This walk is slightly further north on the coastal path than the previous one and is about 45 miles from our house. Porthgain is a pretty village that was once a granite quarrying area and industrial harbour in the early 1900s. At the beginning of the walk we walked past the brick hoppers on the south side of the harbour and climbed some steep steps at the side of white building to reach the coastal path. The brick hoppers were used to store crushed granite before it was shipped. There are many ruined quarry buildings to explore at the start of the walk.
We then continued along the path with the watch tower at Abereiddi in sight. Along this first section are high dramatic cliffs.
We then came across the tiny beach at Traeth Llyfn which is reached by some steps. This is a stunningly beautiful remote beach with sand and rocks making it ideal for some photographs and a very pleasant lunch stop. There are very strong currents in the sea here and apparently it can also come in very quickly. It is a spectacular spot.
We then continued onto the Blue Lagoon (Ed. looks more green in my photo – John!) where there are very steep cliffs. The Blue Lagoon was formed from an abandoned slate quarry which was filled with seawater through a breach in the outer wall. This area is popular with coasteerers and divers. The beach at Abereiddi is accessed by a winding path. The is a large car park here and just inland a group of houses built for the quarry workers but abandoned in the early 20th century after a flood. The ones that remain are presumably holiday cottages. There are ruins of old buildings around the Blue Lagoon. The rocks of Abereiddi bay are easily eroded Ordovician slates and apparently there are fossils of graptolites in the rock. We will have to have a look next time we go there.
We made our way back to Porthgain by an inland route following the yellow footpath arrows. There is a lovely view of the valley up to Llanrhian which was carved by glacial melt-water during the last ice age.
The total distance walked was 4.5 miles. We did not time ourselves as we had several stops for taking photographs.
Pen y Fan is the highest peak in the Southern UK at 886m.This walk was based around the info on the BBC Wales ‘Weatherman Walking‘ series. The walk described there is a slightly longer version of our walk.
We started the walk from the car park in Taf Fechan forest walking along the road for a short way and the along a track at the side of the forest. The track then gradually ascends around Neuadd Reservoir towards Cribyn. After a while you have a choice of ascending Cribyn or contouring around the side before starting up to the summit of Pen y Fan. The summit is marked with a stone cairn. Unfortunately it was surrounded in mist obscuring the views.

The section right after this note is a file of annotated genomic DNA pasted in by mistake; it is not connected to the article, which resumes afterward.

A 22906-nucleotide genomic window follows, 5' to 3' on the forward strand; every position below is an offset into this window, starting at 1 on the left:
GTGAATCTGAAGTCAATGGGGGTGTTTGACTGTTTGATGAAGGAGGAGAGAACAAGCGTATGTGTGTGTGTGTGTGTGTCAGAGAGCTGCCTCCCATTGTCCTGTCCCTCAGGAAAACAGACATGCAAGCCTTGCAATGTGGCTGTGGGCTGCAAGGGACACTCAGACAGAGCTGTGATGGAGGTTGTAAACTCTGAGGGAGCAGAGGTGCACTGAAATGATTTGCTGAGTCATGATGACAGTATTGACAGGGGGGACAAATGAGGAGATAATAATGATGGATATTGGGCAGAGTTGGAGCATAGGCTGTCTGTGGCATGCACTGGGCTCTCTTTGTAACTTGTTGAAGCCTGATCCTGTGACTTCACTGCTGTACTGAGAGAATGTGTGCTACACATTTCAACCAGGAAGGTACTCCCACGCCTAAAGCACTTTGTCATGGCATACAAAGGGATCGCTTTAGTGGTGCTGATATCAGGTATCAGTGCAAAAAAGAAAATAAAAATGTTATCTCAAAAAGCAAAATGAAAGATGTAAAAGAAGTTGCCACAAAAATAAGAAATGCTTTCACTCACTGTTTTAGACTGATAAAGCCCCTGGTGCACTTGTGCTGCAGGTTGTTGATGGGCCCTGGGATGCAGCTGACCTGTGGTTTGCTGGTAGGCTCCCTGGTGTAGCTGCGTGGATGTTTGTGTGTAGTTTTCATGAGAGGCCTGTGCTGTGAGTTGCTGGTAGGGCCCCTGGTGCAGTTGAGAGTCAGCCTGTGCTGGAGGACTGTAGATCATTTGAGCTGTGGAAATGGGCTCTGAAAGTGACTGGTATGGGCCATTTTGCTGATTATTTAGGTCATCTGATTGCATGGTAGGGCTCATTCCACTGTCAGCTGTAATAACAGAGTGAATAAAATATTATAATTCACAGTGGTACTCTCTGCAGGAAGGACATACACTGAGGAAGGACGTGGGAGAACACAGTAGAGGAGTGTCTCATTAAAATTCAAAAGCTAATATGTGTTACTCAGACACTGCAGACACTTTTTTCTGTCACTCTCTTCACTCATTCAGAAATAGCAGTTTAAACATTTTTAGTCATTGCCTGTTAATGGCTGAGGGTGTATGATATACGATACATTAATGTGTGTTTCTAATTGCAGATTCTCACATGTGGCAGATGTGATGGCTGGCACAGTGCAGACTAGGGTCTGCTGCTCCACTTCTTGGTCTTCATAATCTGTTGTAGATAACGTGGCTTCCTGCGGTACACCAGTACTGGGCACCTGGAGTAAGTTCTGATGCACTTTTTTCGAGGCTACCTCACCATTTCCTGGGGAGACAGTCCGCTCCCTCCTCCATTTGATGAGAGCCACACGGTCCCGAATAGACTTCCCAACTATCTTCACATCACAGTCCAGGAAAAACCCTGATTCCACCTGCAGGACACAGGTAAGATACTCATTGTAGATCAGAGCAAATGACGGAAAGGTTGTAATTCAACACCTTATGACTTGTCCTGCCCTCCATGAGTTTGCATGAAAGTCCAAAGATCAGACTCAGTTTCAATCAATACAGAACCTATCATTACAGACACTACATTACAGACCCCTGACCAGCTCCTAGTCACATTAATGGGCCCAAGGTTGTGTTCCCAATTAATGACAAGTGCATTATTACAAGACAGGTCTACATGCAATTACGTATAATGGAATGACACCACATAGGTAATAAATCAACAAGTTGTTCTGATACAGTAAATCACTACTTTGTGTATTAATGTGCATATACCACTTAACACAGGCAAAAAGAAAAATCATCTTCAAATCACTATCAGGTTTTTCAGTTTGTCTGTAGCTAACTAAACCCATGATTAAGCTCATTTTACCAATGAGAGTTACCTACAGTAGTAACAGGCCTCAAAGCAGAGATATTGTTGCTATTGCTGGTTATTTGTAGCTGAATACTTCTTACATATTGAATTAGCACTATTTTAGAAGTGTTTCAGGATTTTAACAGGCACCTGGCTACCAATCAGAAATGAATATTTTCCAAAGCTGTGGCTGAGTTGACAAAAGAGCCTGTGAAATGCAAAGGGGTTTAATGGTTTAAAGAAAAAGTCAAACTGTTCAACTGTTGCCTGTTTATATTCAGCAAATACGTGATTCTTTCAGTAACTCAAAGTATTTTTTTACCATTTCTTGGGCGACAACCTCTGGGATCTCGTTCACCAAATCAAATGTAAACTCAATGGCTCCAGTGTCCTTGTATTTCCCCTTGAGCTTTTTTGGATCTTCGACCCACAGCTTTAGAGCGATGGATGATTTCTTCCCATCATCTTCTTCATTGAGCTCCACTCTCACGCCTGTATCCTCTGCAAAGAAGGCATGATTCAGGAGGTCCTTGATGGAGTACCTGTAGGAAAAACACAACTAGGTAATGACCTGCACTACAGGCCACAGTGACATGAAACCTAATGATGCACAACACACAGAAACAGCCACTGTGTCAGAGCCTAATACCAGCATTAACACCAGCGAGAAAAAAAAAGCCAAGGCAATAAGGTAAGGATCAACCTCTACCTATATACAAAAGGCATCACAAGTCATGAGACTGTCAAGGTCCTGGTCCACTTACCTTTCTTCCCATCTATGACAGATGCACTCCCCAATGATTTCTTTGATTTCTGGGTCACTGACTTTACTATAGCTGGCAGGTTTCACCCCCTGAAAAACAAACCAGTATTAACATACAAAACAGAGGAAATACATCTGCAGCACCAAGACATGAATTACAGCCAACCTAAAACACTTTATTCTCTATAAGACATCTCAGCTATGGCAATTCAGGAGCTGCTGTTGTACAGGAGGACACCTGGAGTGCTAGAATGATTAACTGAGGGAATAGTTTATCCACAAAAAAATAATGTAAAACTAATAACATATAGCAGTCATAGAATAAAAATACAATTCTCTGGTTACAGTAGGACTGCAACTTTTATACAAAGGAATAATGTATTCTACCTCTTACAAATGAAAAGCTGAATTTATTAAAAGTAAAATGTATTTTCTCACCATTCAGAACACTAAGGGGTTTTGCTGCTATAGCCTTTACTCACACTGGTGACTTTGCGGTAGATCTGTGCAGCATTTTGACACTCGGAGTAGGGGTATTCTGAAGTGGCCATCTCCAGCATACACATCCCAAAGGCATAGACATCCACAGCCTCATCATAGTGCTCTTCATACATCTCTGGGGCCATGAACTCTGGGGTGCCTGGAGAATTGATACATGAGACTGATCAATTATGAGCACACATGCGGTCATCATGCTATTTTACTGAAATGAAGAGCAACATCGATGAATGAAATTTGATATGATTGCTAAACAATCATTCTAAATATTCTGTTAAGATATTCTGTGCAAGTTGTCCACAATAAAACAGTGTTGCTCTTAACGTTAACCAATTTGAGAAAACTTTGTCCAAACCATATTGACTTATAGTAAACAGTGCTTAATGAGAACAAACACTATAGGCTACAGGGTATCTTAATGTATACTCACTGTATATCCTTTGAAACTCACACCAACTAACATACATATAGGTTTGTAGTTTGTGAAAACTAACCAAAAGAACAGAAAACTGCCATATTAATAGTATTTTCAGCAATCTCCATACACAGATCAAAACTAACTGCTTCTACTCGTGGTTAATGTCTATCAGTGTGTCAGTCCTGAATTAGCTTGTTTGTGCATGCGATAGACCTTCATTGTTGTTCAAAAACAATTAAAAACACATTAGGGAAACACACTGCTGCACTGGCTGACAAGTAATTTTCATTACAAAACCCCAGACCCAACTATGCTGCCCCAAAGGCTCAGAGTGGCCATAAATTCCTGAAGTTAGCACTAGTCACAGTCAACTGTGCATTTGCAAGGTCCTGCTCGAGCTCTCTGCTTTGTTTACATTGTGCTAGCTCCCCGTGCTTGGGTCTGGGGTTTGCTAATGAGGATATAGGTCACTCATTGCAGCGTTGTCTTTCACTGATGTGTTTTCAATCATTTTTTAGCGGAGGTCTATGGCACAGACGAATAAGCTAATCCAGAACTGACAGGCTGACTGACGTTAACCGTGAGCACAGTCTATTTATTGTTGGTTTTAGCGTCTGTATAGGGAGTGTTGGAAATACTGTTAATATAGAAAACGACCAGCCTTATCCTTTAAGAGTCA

Then continue south west where again you have the option to go up to Corn Du before continuing in a south easterly direction along the ridge. Eventually after the reservoir there are two steep descents, we chose the second along side the wood. Note that this area can be boggy and the steep descent tricky in icy conditions as we discovered. We then followed the track back to the car parkWe were walking for about 4 hours including stops and covered 8.5 miles. Unfortunately we forgot to take a memory card for the camera so have used a royalty free photo!
As part of John’s research into tractors which would be suitable for use on our steep hills we decided to go up to the LAMAS show in Newark which was on the 19th and 20th January so that we could look at some of the options.We travelled on the 18th taking a picturesque route through the Brecon Beacons and then the border country to see John’s mother first. We then went on to Nottingham after stocking up with supplies from Waitrose in Newport, as we do not have a Waitrose locally. Our son Mark and his girlfriend Emma kindly put up with us for one night. It was good to catch up with their news and be introduced to their pet tortoise and King snake.It was an early start the next day so that we arrived at the show at 6am before the traffic had built up. We had our early bird full English breakfast before having a look round the show at some very expensive pieces of machinery. It was worth the trip as we ordered an Alpine tractor at a special show price. Hopefully it will do the job nicely.